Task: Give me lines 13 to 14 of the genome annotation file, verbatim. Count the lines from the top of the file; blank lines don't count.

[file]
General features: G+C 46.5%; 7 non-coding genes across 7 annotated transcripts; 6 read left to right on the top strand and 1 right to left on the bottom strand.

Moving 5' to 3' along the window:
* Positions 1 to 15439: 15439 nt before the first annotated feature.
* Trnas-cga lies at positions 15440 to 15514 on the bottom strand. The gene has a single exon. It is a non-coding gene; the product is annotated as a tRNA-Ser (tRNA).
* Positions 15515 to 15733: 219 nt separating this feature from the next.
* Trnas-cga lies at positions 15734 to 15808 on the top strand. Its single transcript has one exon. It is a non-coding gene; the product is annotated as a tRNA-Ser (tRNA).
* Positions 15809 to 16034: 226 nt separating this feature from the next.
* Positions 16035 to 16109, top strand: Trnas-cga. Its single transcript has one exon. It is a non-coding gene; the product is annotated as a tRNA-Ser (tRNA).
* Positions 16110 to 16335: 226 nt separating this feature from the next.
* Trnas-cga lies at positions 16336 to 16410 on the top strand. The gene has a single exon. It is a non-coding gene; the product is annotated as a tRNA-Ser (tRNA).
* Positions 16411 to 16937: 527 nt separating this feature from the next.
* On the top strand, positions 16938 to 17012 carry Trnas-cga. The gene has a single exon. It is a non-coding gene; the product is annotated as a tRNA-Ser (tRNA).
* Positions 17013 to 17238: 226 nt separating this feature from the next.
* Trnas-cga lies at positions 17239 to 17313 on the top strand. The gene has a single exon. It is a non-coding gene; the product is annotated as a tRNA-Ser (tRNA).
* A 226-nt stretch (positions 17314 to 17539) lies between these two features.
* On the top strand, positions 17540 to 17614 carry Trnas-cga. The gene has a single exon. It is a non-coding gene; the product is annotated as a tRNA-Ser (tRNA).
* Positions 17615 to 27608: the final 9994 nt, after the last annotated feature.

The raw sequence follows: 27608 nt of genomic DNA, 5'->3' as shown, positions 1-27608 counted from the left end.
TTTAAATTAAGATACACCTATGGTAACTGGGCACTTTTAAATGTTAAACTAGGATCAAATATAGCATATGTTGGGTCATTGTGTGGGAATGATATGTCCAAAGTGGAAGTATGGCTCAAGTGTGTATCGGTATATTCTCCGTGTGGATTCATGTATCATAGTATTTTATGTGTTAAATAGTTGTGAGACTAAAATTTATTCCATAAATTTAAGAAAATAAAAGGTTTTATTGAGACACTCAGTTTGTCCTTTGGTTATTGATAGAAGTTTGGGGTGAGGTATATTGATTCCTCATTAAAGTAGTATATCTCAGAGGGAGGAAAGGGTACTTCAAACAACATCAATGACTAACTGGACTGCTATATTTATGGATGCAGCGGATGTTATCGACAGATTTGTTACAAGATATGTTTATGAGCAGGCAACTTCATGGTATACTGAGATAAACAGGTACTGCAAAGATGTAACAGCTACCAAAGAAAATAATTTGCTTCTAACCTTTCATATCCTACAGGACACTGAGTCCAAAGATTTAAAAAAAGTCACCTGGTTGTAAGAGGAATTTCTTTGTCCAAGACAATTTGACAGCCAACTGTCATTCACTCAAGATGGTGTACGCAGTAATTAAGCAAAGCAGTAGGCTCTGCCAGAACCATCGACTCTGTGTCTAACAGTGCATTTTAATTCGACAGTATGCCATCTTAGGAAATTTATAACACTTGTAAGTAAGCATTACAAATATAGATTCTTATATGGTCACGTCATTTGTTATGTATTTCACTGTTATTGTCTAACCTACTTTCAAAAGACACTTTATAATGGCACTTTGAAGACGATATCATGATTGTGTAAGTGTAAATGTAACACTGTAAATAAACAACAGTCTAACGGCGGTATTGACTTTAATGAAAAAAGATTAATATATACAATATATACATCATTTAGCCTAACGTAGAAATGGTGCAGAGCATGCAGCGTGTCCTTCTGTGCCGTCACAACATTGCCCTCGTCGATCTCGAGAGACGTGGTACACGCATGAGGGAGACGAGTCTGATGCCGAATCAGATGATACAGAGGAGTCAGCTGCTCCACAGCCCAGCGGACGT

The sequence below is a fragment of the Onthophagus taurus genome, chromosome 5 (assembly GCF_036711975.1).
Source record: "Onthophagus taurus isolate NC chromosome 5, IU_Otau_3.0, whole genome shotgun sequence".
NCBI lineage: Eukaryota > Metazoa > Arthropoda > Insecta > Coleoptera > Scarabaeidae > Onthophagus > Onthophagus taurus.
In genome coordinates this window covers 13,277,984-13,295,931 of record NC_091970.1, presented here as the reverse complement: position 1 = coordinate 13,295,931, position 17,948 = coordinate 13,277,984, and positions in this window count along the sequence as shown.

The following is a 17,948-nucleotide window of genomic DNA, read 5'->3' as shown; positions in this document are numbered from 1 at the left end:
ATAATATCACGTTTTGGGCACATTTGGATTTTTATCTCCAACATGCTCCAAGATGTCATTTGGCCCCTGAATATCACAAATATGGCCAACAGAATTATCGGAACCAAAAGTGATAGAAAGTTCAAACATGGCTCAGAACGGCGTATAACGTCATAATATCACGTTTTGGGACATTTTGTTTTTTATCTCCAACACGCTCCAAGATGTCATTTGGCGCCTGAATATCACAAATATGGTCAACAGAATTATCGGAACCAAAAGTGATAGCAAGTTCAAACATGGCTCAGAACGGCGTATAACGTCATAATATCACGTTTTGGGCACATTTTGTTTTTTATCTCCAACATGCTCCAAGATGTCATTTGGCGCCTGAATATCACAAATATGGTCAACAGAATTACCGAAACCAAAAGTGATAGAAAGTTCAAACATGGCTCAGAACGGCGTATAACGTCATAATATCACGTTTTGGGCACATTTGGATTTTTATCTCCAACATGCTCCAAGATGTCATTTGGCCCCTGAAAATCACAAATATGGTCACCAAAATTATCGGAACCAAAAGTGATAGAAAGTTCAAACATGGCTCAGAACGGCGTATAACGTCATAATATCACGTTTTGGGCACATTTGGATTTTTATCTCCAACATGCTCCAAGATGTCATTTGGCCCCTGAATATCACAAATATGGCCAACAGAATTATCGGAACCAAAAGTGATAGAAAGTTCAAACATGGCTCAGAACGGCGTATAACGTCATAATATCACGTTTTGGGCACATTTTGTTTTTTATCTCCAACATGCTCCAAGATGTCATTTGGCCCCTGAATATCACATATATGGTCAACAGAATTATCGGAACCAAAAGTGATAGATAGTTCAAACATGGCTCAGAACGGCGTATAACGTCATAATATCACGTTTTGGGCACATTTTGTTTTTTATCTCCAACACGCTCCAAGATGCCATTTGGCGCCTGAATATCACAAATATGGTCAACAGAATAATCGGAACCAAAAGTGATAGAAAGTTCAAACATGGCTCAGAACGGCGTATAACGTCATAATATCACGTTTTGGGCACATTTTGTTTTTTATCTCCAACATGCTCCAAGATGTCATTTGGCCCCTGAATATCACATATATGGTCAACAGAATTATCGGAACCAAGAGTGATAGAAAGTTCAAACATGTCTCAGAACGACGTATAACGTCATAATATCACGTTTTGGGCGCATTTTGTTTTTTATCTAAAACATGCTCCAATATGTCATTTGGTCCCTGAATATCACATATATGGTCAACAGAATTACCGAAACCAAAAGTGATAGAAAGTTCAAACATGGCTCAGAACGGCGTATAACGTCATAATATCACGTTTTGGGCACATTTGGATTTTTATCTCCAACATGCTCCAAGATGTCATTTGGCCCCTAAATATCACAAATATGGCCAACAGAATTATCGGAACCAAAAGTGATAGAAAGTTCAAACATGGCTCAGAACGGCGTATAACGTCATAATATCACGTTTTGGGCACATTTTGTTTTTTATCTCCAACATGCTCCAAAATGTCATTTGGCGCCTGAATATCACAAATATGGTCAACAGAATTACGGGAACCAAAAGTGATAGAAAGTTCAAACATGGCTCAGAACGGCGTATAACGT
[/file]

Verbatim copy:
* Positions 17013 to 17238: 226 nt separating this feature from the next.
* Trnas-cga lies at positions 17239 to 17313 on the top strand. The gene has a single exon. It is a non-coding gene; the product is annotated as a tRNA-Ser (tRNA).